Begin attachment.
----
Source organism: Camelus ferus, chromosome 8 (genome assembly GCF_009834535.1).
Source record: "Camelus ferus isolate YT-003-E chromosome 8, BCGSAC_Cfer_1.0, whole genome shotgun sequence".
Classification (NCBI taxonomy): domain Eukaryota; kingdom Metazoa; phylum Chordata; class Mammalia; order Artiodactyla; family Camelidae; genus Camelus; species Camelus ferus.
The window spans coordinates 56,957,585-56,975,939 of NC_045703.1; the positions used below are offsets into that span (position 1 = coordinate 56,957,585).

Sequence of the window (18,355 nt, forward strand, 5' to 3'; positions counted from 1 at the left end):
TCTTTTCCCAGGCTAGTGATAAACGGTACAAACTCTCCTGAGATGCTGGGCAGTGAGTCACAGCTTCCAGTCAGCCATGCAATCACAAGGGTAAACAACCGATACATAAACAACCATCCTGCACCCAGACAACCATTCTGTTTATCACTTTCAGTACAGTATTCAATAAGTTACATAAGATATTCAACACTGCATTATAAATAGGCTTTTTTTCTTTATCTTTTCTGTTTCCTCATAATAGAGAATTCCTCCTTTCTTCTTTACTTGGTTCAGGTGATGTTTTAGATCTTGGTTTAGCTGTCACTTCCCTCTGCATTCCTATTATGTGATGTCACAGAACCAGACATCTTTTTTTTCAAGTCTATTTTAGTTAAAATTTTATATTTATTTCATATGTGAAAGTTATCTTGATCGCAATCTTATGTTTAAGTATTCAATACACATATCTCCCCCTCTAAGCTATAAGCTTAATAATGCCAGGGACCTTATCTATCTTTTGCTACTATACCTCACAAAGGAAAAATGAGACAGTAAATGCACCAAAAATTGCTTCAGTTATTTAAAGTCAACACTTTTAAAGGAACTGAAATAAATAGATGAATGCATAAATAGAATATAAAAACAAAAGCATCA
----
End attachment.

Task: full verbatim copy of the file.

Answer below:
Source organism: Camelus ferus, chromosome 8 (genome assembly GCF_009834535.1).
Source record: "Camelus ferus isolate YT-003-E chromosome 8, BCGSAC_Cfer_1.0, whole genome shotgun sequence".
Classification (NCBI taxonomy): domain Eukaryota; kingdom Metazoa; phylum Chordata; class Mammalia; order Artiodactyla; family Camelidae; genus Camelus; species Camelus ferus.
The window spans coordinates 56,957,585-56,975,939 of NC_045703.1; the positions used below are offsets into that span (position 1 = coordinate 56,957,585).

Sequence of the window (18,355 nt, forward strand, 5' to 3'; positions counted from 1 at the left end):
TCTTTTCCCAGGCTAGTGATAAACGGTACAAACTCTCCTGAGATGCTGGGCAGTGAGTCACAGCTTCCAGTCAGCCATGCAATCACAAGGGTAAACAACCGATACATAAACAACCATCCTGCACCCAGACAACCATTCTGTTTATCACTTTCAGTACAGTATTCAATAAGTTACATAAGATATTCAACACTGCATTATAAATAGGCTTTTTTTCTTTATCTTTTCTGTTTCCTCATAATAGAGAATTCCTCCTTTCTTCTTTACTTGGTTCAGGTGATGTTTTAGATCTTGGTTTAGCTGTCACTTCCCTCTGCATTCCTATTATGTGATGTCACAGAACCAGACATCTTTTTTTTCAAGTCTATTTTAGTTAAAATTTTATATTTATTTCATATGTGAAAGTTATCTTGATCGCAATCTTATGTTTAAGTATTCAATACACATATCTCCCCCTCTAAGCTATAAGCTTAATAATGCCAGGGACCTTATCTATCTTTTGCTACTATACCTCACAAAGGAAAAATGAGACAGTAAATGCACCAAAAATTGCTTCAGTTATTTAAAGTCAACACTTTTAAAGGAACTGAAATAAATAGATGAATGCATAAATAGAATATAAAAACAAAAGCATCA